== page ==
Snowflake, it's almost 9007199254740992 time.

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Matt Harris

Nov 23, 2010, 12:26:02 PM11/23/10
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Hey everyone,

You may remember a few weeks ago we launched Snowflake having encouraged you all to check your code to make sure you were able to handle the larger numbers it will generate. For those of you whose code couldn't handle the longer numbers we created String versions of the IDs in our JSON responses, identified by an "_str" at the end of their name - for example the Tweet ID in the JSON response exists twice: once as a number (id) and once as a string (id_str). For API requests which returned arrays of IDs we added the parameter "stringify_ids" to force all IDs to Strings. For example:

We're sending this reminder because at 2.14pm PDT (10.14pm UTC) this Sunday, 28th November 2010 Snowflake IDs will reach 53bits.

Only Tweet IDs are generated by Snowflake. This means only Tweets, Retweets, Mentions and Replies are affected this weekend. Things like Saved Searches, Users and Direct Messages are not Snowflaked.

If you haven't converted your code to use the String version you should do so immediately. Once the IDs reach 53bits Javascript, and some other languages, misrepresent the numbers. As an example: 2**53 = 9007199254740992

Representing this in Javascript gives....

> (9007199254740992).toString()
> (9007199254740993).toString()
> (9007199254740994).toString()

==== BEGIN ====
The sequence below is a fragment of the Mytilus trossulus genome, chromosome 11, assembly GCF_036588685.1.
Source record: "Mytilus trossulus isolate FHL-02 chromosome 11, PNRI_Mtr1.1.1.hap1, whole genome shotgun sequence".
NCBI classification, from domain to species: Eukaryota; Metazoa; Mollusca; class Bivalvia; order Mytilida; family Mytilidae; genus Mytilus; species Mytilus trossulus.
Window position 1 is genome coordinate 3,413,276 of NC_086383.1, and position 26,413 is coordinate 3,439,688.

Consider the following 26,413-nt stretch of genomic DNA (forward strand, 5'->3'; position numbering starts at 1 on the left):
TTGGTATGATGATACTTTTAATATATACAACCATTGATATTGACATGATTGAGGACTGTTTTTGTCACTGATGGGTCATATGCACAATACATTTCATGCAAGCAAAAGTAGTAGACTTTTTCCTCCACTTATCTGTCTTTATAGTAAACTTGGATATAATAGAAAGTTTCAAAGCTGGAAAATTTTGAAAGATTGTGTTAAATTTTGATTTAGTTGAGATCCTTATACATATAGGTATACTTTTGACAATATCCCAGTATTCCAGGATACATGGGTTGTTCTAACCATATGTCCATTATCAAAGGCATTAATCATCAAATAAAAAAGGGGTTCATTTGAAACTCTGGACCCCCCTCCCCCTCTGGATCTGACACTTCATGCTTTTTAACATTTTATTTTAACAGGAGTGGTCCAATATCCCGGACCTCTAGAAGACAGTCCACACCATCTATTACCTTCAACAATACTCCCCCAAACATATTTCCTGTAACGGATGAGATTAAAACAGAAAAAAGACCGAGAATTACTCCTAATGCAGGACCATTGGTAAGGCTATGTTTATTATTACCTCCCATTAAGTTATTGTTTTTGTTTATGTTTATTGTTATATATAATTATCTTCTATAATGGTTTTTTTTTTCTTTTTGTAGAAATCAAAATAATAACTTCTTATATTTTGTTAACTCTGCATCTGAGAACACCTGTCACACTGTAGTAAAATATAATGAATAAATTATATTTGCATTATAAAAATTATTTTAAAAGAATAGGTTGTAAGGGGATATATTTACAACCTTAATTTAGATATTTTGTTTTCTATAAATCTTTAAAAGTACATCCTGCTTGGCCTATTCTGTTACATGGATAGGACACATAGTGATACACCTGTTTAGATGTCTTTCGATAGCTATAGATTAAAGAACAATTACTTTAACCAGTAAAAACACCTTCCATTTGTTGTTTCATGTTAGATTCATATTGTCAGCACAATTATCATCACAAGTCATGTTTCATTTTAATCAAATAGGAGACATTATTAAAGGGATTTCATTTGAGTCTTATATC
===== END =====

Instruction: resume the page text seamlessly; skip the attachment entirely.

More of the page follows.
> (9007199254740995).toString()
> (9007199254740999).toString()

You can see in this example that the Tweet IDs are being misrepresented in their converted state. We've provided String versions of all of our IDs, even those which are not using Snowflake IDs. We've done this to make it easier for you to convert your code. Even if your code can handle the longer numbers you may want to convert to Strings anyway. Doing so will reduce the risk of problems should you extend your code with a language or library that doesn't support >53bit numbers.

If you are using Javascript you may find the following code samples helpful. They were put together by our web team as an example approach to the problem of capturing the String version of the IDs, and sorting them.

The first gist looks for the new *_str field and uses it if it's there.  If it's missing, the original field is used but stringified first. This doesn't make IDs >53bit safe for you but but does mean you can use String IDs for all other attributes without having to check for them first.

The second code sample using the library natcompare.js which performs 'natural order' comparisons of strings in JavaScript. It was written by Kristof Coomans of the SCK-CEN (Belgian Nucleair Research Centre). 

There has been some great discussion about this in the developer forums, including some questions and answers about the change. You can read more here:

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